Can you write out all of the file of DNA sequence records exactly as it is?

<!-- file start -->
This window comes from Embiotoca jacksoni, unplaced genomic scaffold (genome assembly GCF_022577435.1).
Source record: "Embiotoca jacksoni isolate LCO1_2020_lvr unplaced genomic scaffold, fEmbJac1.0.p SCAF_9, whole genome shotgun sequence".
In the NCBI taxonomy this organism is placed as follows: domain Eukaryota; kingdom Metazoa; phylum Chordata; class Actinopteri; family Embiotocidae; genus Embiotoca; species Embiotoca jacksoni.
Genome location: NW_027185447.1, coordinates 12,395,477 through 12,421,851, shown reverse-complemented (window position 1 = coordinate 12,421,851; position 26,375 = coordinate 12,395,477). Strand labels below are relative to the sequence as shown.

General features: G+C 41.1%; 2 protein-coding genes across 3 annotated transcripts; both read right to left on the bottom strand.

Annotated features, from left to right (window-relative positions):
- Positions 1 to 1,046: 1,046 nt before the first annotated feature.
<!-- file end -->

This window comes from Embiotoca jacksoni, unplaced genomic scaffold (genome assembly GCF_022577435.1).
Source record: "Embiotoca jacksoni isolate LCO1_2020_lvr unplaced genomic scaffold, fEmbJac1.0.p SCAF_9, whole genome shotgun sequence".
In the NCBI taxonomy this organism is placed as follows: domain Eukaryota; kingdom Metazoa; phylum Chordata; class Actinopteri; family Embiotocidae; genus Embiotoca; species Embiotoca jacksoni.
Genome location: NW_027185447.1, coordinates 12,395,477 through 12,421,851, shown reverse-complemented (window position 1 = coordinate 12,421,851; position 26,375 = coordinate 12,395,477). Strand labels below are relative to the sequence as shown.

General features: G+C 41.1%; 2 protein-coding genes across 3 annotated transcripts; both read right to left on the bottom strand.

Annotated features, from left to right (window-relative positions):
- Positions 1 to 1,046: 1,046 nt before the first annotated feature.